But, teens also have so much to give back. Their generation is full of talents. I see this among my teenage patients.  Many of them have already chosen to volunteer and participate in little league coaching for baseball, lacrosse, and football. Others enjoy their church and synagogue and help with the young children in Sunday school or Hebrew school. I have teens who are talented in art and volunteer in nursing homes. The list is endless, but the results are the same...... giving back. 

Many schools encourage or even require that a student volunteers. I think parents should also be instrumental in encouraging their own teens to volunteer in their community. This is often done by “modeling the behavior” yourself (one of my favorite parenting lines).  If you get up on a Saturday morning to go help build homes at Habitat for Humanity, it is easy to wake up your teen to join you.  What about opportunities in the community to deliver Meals on Wheels one weekend day a month, perfect time for chatting with your teen while in the car, and serving others at the same time. There are so many options that everyone should be able to find something that interests them while giving of themselves as well. 

The lessons from volunteering will continue through out a teenagers life and hopefully into their adult life as well.   As is often the case, when one volunteers, I am not sure who benefits more, but your teen will for sure. 

Daily Dose

Give Your Family a Sleep Check-up

Now that school is back in session, I wonder if everyone has gotten back into healthy sleep habits.Now that your kids are back in school this new year, I wonder if everyone has gotten back into healthy sleep habits?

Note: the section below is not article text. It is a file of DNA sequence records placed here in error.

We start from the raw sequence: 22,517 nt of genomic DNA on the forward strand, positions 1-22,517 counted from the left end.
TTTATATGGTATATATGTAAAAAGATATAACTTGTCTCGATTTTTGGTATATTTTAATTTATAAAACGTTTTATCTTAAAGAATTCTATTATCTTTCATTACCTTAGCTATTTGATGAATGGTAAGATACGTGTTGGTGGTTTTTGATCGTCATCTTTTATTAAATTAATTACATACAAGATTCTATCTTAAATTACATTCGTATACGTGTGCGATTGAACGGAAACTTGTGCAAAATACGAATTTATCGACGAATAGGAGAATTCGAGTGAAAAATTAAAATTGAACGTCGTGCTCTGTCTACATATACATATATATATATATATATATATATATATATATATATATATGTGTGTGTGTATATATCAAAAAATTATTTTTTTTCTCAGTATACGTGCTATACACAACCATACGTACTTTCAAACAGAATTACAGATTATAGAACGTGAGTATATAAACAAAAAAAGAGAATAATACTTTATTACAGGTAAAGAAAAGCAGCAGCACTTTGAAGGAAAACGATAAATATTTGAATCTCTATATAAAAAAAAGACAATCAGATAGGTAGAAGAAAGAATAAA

It seems that the high school and college crowd takes advantage of long weekends or breaks to “catch up” on sleep. That means sleeping from about 1 or 2 am until at least noon. That also means that I rarely saw my children awake. The same thing was reported by many of my adolescent patients. The ones that came in for morning appointments looked like they had literally rolled out of bed, and were not even fully awake. They looked at it as a “punishment” to have to go to an appointment before noon. I, on the other hand know that morning appointments tend to get seen in a more timely manner than those late in the afternoon when I have had a chance to get behind (despite my best efforts, I promise!). Now the statistics released from the Youth Behavior and Risk Survey of 12,000 high school students just reinforced that our teens are truly sleep deprived. Only about eight percent of teens reported getting the recommended nine hours of sleep on school nights. There were 10 percent of teens that reported sleeping only five hours a night, while another 25 percent reported getting six hours of sleep on average on school nights. Thus, it appears that adolescent sleep deprivation is rampant and cumulative. As any parent knows, kids of all ages get irritable when they don’t get enough sleep. Lack of sleep also leads to difficulty learning and concentrating, but may also affect other activities outside of academics. Teen drivers may be more prone to have automobile accidents when sleep deprived. They are also found to have a higher incidence of depression. There are also studies that lack of sleep may contribute to obesity. With a new semester starting what better time to review bedtimes and sleep habits. I firmly believe that all children need to have bedtimes and that means adolescents too. For that to happen a family needs to not only be organized to get everyone ready for bed, but a parent needs to check on their teen to make sure that they are going to bed. I know it is hard to stay up after a long day at work, but if unsupervised many teens will stay up. They are not only studying, but they are on line on Facebook, or texting on their phones or playing video games or watching TV. Teens are the kings and queens of multitasking, or so they think and somehow the time just slips away. That is until morning when they are exhausted. So make a commitment to “tuck in your teen”, even if that means setting your alarm to get up and do it. That’s your daily dose, we’ll chat again tomorrow.